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NGO: Malaysian leader worth $15 billion despite civil-servant salary; timber corruption suspected

Logging roads and damaged forest in Sarawak compared with the healthy forest of Brunei
Logging roads and damaged forest in Sarawak compared with the healthy forest of Brunei. Photo courtesy of Google Earth.

Abdul Taib Mahmud, who has headed the Malaysian state of Sarawak for over 30 years, is worth $15 billion according to a new report by the Bruno Manser Fund. The report, The Taib Timber Mafia, alleges that Taib has used his position as head-of-state to build up incredible amounts of wealth by employing his family or political nominees to run the state’s logging, agriculture, and construction businesses. Some environmental groups claim that Sarawak has lost 90 percent of its primary forests to logging, while indigenous tribes in the state have faced the destruction of their forests, harassment, and eviction.

Taib employs “corruption and abuse of public funds to enrich himself, his family and his political allies through land appropriation and destructive logging of the Borneo rainforest,” the report alleges, noting that the net worth of twenty family members, including Taib, is over $20 billion. In Sarawak alone, the family has deep financial ties to state timber, plantations, construction, electricity, property development, and the government media. One Taib company, Achi Jaya Transportation, has a monopoly on all logging exports out of the state. Achi Jaya is run by Taib’s brother, Onn Mahmud, who himself is worth $2 billion.

The Taib family has also built an empire abroad. According to the report, the Taib family has connections to over 400 companies in 25 nations worldwide, including 22 in Australia, nine in Canada, and six in the U.S. By siphoning funds through third parties, the report states that “[Taib’s] name rarely ever appears” on official documents, but the trails lead to him.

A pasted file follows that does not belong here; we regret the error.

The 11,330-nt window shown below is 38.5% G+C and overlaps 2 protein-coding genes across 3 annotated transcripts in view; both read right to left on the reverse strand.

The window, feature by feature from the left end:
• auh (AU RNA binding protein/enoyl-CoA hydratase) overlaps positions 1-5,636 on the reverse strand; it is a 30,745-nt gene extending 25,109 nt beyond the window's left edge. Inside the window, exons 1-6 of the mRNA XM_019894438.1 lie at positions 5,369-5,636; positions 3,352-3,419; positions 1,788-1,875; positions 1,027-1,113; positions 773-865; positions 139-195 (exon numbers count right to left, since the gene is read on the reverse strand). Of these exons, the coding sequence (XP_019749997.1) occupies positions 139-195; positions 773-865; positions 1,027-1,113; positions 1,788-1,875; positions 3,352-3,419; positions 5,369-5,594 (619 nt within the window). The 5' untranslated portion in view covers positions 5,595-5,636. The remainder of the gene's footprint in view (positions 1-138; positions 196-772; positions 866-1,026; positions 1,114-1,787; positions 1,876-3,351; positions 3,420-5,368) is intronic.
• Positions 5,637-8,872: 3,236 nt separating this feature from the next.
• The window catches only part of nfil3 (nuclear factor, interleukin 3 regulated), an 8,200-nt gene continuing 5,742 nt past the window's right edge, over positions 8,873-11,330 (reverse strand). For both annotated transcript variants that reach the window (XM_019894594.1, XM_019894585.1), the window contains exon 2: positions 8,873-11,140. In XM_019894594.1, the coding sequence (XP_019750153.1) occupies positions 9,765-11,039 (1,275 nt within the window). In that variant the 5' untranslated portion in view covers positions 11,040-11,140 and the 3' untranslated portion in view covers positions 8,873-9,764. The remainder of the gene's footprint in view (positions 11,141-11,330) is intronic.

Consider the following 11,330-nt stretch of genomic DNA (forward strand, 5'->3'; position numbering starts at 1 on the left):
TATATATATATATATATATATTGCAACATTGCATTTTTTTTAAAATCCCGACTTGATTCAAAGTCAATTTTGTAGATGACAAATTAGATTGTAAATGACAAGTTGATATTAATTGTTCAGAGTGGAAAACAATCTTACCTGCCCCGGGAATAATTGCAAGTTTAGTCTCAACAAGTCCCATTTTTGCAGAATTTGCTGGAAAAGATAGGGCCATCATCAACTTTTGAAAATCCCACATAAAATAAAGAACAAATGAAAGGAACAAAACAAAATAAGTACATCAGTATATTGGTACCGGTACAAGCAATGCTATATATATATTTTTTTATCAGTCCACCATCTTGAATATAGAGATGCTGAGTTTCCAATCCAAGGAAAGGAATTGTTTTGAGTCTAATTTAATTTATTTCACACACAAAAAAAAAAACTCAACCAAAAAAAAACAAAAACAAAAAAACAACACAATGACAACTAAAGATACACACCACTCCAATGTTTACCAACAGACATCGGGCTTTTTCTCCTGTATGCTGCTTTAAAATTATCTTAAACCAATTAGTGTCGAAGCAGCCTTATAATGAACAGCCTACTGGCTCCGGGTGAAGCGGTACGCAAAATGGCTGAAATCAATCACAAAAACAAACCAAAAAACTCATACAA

“We believe our research is showing merely the tip of the iceberg as many family assets are likely to be hidden overseas or in offshore
districts where information is virtually impossible to obtain,” the report reads. “The Bruno Manser Fund is therefore calling on anti-corruption and
anti-money-laundering authorities worldwide to investigate.”

Taib, who has been head of Sarawak since 1981, recently claimed that 70 percent of Sarawak’s forest cover was intact. But Bruno Masner Funds told that satellites show only 5-10 percent of the state’s forests are intact. The government of Sarawak has not allowed foreign inspection of its forests since 1991.

Last year it was announced that Taib was under investigation by the Malaysian Anti-Corruption Commission (MACC) for corruption in the timber industry. Numerous European governments and Australia are currently monitoring his many investments abroad.

Logging roads and damaged forest in Sarawak compared with the healthy forest of Kalimantan (Indonesian Borneo)
Logging roads and damaged forest in Sarawak compared with healthy forest in Kalimantan (Indonesian Borneo). Photo courtesy of Google Earth.

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